Can you pitch in? Can you unlock the code? Santa's elves desperately need you to help them understand what is on the list...

Tuesday, December 16, 2008

Poverty Holidays Gift #12: Rick Bass, "The Hermit's Story"

Bass's The Hermit's Story is a short story collection. Of the title story, a reviewer earlier this fall said:

"'The Hermit's Story' is a story of the North, where once the boldest, most thrilling adventure stories were set. (The otherworlds we most commonly imagine today are farther off, in galaxies far, far away. Only the residue of polar glamour is left in our cultural memory, nostalgized now and then by McSweeney's). Bass's North is an unfamiliar North, though: a nighttime North, oddly warm and wet and cold at once, both frozen and so alive, ice-blue and fire-orange, of-the-earth and full of the smells of lake and mud."

The book has been seen around town.

We know everyone is curled in front of a fire reading books, but

Gestures in Literacy #6 is still open, and despite reader attempts, it continues to withhold many of its secrets...

Update 12/16: Okay, it continues to withhold four of its secrets...

Thursday, December 11, 2008

Poverty Holidays Gift #9: Philip Roth's "The Counterlife"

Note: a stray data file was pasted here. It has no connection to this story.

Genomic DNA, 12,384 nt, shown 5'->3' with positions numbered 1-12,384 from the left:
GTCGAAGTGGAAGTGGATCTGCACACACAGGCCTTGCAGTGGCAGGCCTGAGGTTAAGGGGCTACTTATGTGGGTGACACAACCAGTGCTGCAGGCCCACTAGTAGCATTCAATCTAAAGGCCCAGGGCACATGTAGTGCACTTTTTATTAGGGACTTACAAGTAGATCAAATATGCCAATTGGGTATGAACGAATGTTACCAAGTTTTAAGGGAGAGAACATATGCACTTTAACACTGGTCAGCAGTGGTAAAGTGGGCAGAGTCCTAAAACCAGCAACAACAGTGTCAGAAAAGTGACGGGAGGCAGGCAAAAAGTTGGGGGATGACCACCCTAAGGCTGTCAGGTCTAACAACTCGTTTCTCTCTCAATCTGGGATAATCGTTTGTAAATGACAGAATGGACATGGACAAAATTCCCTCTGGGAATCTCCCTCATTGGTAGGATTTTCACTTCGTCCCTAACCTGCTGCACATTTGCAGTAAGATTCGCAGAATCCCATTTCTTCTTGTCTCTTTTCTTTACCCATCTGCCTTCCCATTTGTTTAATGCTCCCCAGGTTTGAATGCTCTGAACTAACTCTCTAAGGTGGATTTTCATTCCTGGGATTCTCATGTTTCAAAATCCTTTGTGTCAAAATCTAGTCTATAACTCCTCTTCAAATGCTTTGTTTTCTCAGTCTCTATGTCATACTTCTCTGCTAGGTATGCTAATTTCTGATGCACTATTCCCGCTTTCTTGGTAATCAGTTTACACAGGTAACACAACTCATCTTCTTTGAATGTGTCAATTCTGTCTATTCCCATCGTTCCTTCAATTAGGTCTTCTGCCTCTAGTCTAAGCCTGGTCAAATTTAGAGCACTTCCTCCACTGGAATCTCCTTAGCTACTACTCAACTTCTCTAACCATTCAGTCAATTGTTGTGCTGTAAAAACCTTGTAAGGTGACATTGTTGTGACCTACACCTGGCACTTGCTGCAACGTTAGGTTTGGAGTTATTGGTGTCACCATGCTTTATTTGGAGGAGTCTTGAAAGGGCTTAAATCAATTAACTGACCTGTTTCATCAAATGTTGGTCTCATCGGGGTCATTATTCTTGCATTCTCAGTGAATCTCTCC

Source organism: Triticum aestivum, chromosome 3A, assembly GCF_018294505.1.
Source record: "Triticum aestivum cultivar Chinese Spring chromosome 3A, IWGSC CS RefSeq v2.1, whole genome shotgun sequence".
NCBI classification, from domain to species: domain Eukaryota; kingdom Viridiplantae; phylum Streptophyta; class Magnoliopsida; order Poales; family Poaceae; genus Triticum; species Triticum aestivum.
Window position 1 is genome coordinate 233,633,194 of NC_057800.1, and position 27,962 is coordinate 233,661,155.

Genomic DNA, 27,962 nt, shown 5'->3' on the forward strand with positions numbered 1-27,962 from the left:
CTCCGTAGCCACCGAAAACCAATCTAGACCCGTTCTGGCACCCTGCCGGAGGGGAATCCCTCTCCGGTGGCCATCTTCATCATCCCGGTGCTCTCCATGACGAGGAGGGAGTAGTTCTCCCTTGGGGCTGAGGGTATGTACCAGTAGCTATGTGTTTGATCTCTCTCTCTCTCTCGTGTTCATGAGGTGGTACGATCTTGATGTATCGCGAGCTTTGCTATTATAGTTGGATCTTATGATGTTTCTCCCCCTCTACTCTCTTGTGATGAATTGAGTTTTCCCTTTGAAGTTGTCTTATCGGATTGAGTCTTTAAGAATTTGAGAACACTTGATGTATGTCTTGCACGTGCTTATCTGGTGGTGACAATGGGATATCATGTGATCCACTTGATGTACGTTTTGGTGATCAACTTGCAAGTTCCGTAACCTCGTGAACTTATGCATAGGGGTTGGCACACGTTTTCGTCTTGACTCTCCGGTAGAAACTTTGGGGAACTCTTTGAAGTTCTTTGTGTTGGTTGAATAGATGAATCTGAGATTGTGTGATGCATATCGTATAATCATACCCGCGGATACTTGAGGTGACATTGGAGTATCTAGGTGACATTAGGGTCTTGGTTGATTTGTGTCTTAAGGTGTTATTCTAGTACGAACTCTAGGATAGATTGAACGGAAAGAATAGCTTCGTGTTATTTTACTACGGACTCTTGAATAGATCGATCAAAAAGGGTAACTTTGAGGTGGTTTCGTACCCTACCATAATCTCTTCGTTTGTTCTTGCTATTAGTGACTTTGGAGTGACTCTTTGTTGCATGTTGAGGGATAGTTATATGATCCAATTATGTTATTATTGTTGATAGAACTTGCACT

Back in July, a PDXWD reviewer said of this novel:

"What was particularly impressive to this reader was the degree to which the shifts in reality and reflections-upon-writing in The Counterlife did not lessen the effects of the novel's realism. Roth's characters are vivid, their situations specific. He allows them to speak: when upset, his characters sometimes speak for pages. He allows them equality: the characters are intelligent, and when arguing, characters on opposing sides of arguments--whether those arguments are political or emotional--each make compelling points. He allows them honesty: his characters are frank about sex, about their most conflicted feelings, about the things they have done and why they have done them. And in this novel, he allows them the particular reflectivity built into a novel that features a novelist as the narrator: they discuss, quite naturally, the degree to which perhaps the narrator and main character, Nathan Zuckerman, likes to get himself into arguments and conflicts primarily because he thinks they will make for good source material for his fiction writing. Zuckerman responds to these thoughts. The novel proceeds."

It is available kind of close to our city.

Gestures in Literacy #6: The Christmas List Gesture

Series summary: PDXWD took games one and two, but then the Readers roared back to take an incredible, classic game three and then a game four that had PDXWD talking to itself. PDXWD offered what seemed a less-challenging gesture in game five, so many expected the Readers to take that game, as well. But in a stunning turnabout, the Readers stole defeat from the jaws of victory, and PDXWD took game five--and then also, somewhere in there, began narrating as if the whole thing were a pro sports playoff series in the 2-3-2 format.

Which means that now you're back in OUR house, Readers! Game six, baby! A sellout crowd in the arena, our discourse community basically shut down, all eyes on the Gesture--and just kind of comma-splicing fragments at this point, so damn excited!

BOOM BOOM shoof. BOOM BOOM shoof. BOOM BOOM shoof. BOOM BOOM shoof. Singing: We. Will. We. Will. Rock you.